5.) It seems Michael Cuddyer will now have a chance to shave off his beard, following his game-tying homerun tonight. It's far more important to the Twins that Cuddyer gets his homer swing back than that Mauer does, simply because of the kind of hitters they are. Still, I'm starting to root for a Mauer dinger because he looks a bit ridiculous with his beard-0'horrors. Nice to see Cuddyer getting a few multi-hit games in. Hopefully his swing is on its way back -- although that weak 11th inning K left me with the same horrid taste in my mouth as some of his other recent flailings.

6.) Mike Lamb continues to rake, raising his batting average to .256 (impressive considering how horribly he was hitting for most of the year), and Delmon Young went 3-for-5. Once again, if players like Lamb and Young simply start to perform even close to how they were expected to perform, the offense will be in pretty good shape. This, to me, is another reason to be very optimistic about things to come.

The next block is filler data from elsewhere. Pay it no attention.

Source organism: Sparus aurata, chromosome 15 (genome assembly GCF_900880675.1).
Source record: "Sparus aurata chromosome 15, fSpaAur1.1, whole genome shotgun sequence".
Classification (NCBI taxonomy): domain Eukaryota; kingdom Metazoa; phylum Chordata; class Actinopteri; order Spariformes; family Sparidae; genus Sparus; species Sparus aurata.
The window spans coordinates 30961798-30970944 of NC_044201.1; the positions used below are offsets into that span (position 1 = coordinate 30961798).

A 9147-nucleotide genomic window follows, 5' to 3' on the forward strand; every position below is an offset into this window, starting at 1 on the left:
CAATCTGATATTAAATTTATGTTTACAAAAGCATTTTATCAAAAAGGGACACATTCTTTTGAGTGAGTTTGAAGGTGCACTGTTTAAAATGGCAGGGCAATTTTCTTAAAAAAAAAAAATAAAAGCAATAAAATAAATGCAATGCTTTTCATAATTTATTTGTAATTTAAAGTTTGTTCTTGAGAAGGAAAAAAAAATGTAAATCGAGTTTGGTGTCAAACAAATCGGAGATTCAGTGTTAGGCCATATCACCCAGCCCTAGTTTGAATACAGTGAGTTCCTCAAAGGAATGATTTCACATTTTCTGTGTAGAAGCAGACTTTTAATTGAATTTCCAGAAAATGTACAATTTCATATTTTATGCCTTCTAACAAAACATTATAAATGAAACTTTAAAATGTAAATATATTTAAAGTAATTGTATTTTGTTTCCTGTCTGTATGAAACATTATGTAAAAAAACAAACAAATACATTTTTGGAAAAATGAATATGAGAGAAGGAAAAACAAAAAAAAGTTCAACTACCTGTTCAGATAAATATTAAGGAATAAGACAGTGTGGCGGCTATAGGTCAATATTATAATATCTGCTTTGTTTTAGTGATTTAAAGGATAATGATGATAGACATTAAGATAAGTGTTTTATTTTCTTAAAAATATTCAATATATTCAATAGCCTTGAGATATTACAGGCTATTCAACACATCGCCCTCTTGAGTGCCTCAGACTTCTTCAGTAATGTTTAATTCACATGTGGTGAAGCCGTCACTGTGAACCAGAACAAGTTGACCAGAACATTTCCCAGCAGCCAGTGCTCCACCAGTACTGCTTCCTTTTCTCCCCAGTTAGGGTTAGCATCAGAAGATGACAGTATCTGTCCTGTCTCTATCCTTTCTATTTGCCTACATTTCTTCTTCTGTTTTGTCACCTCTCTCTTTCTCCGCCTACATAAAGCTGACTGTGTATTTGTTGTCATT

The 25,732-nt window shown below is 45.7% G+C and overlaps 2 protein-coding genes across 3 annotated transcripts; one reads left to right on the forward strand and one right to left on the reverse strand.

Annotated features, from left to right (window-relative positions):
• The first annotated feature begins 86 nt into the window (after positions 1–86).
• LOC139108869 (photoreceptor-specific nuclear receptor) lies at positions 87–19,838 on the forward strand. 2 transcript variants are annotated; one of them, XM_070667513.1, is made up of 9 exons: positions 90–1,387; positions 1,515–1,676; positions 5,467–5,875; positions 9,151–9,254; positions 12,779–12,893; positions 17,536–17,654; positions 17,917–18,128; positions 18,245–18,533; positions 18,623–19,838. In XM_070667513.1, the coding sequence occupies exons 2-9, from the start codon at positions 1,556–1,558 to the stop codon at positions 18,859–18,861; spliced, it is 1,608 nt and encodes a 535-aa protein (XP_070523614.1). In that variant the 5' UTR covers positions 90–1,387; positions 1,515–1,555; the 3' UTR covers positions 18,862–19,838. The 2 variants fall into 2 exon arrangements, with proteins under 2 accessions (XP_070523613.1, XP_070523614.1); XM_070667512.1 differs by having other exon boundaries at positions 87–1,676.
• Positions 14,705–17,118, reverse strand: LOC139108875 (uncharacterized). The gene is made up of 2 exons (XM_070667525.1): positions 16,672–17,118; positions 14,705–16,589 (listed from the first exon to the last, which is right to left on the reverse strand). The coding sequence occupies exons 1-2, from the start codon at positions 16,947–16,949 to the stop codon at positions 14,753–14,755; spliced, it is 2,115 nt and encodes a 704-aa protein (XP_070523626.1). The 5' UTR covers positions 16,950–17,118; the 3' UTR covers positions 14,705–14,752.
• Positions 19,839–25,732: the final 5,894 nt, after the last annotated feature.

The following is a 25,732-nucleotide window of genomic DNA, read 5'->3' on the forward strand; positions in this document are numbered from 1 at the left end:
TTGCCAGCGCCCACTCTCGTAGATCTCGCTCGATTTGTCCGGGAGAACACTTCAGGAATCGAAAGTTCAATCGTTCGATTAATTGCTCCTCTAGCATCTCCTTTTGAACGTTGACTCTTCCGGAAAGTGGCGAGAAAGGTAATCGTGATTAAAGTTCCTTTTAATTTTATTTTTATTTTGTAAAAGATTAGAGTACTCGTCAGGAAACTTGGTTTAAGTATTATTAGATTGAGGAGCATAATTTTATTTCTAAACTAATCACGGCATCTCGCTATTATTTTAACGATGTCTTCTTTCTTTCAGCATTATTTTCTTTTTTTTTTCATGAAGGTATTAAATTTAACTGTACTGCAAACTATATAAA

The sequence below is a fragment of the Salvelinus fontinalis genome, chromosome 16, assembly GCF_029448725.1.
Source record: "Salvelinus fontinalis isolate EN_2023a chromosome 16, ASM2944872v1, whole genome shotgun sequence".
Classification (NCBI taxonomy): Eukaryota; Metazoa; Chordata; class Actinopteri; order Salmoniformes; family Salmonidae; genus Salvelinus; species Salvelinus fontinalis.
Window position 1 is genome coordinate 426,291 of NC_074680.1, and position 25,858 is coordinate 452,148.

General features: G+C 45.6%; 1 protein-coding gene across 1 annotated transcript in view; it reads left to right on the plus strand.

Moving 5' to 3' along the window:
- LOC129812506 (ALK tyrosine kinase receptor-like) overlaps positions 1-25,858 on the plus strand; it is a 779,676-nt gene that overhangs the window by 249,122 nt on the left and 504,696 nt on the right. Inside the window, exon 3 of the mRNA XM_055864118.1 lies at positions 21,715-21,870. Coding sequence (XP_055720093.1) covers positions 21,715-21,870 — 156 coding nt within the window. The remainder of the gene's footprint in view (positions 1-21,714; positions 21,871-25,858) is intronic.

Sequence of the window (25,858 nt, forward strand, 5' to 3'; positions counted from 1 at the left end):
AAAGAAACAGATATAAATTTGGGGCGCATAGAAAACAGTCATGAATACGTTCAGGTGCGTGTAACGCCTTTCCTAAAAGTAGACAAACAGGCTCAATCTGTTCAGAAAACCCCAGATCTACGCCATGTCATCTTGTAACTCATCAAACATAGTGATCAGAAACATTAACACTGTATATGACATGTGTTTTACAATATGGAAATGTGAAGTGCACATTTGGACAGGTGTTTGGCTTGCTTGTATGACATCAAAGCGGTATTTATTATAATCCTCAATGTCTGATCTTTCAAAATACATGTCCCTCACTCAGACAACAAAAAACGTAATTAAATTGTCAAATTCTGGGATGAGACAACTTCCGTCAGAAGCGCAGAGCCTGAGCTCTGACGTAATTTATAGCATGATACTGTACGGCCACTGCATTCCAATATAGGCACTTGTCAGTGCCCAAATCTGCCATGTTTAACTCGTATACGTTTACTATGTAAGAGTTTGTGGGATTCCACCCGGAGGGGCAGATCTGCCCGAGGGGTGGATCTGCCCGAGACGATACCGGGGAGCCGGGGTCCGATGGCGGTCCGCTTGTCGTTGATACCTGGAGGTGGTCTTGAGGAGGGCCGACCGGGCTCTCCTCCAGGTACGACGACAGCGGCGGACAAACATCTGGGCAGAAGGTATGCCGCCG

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Thursday, May 29, 2008

Twins Claim Breslow

No notes tonight (I confess that I was watching LOST instead of the Twins), but I did decide that I needed to comment on the Twins roster moves today -- especially the possible consequences moving forward.

First, in case you hadn't heard, the Twins claimed lefty reliever Craig Breslow off waivers from the Indians, and he will join the team before tomorrow's game against the Yankees. Since the team's 40-man roster was filled up after adding Howie Clark and Sergio Santos over the last few weeks, the Twins had to transfer Pat Neshek from the 15-Day DL to the 60-Day DL. Breslow will almost certainly be replacing reliever Bobby Korecky on the active roster. Korecky is the only pitcher in the bullpen who can be optioned to Rochester, making him the logical choice to go down.